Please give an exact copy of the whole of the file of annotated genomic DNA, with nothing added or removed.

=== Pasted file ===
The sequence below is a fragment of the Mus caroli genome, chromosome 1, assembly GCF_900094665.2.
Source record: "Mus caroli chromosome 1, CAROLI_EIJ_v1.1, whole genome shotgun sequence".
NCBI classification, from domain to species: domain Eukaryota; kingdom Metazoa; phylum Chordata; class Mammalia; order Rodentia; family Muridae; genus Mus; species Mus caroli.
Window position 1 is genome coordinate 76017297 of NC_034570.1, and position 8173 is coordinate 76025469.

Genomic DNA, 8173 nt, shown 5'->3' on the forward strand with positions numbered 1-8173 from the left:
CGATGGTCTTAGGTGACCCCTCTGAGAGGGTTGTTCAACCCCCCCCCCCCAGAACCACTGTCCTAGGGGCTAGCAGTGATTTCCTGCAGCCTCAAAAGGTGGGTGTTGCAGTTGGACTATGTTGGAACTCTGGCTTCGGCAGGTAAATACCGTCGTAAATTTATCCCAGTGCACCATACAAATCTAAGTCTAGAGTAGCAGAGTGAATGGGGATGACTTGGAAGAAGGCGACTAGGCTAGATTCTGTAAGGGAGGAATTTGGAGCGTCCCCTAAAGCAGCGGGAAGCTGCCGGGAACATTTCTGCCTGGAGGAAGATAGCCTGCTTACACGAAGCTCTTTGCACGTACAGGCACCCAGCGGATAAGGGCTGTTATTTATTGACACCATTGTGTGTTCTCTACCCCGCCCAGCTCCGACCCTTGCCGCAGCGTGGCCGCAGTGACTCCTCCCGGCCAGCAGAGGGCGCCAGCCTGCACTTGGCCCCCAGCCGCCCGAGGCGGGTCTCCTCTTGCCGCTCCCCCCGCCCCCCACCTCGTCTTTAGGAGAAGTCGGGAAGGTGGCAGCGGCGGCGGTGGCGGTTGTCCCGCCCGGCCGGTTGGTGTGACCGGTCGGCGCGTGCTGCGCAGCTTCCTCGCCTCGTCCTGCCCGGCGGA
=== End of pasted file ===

The sequence below is a fragment of the Mus caroli genome, chromosome 1, assembly GCF_900094665.2.
Source record: "Mus caroli chromosome 1, CAROLI_EIJ_v1.1, whole genome shotgun sequence".
NCBI classification, from domain to species: domain Eukaryota; kingdom Metazoa; phylum Chordata; class Mammalia; order Rodentia; family Muridae; genus Mus; species Mus caroli.
Window position 1 is genome coordinate 76017297 of NC_034570.1, and position 8173 is coordinate 76025469.

Genomic DNA, 8173 nt, shown 5'->3' on the forward strand with positions numbered 1-8173 from the left:
CGATGGTCTTAGGTGACCCCTCTGAGAGGGTTGTTCAACCCCCCCCCCCCAGAACCACTGTCCTAGGGGCTAGCAGTGATTTCCTGCAGCCTCAAAAGGTGGGTGTTGCAGTTGGACTATGTTGGAACTCTGGCTTCGGCAGGTAAATACCGTCGTAAATTTATCCCAGTGCACCATACAAATCTAAGTCTAGAGTAGCAGAGTGAATGGGGATGACTTGGAAGAAGGCGACTAGGCTAGATTCTGTAAGGGAGGAATTTGGAGCGTCCCCTAAAGCAGCGGGAAGCTGCCGGGAACATTTCTGCCTGGAGGAAGATAGCCTGCTTACACGAAGCTCTTTGCACGTACAGGCACCCAGCGGATAAGGGCTGTTATTTATTGACACCATTGTGTGTTCTCTACCCCGCCCAGCTCCGACCCTTGCCGCAGCGTGGCCGCAGTGACTCCTCCCGGCCAGCAGAGGGCGCCAGCCTGCACTTGGCCCCCAGCCGCCCGAGGCGGGTCTCCTCTTGCCGCTCCCCCCGCCCCCCACCTCGTCTTTAGGAGAAGTCGGGAAGGTGGCAGCGGCGGCGGTGGCGGTTGTCCCGCCCGGCCGGTTGGTGTGACCGGTCGGCGCGTGCTGCGCAGCTTCCTCGCCTCGTCCTGCCCGGCGGA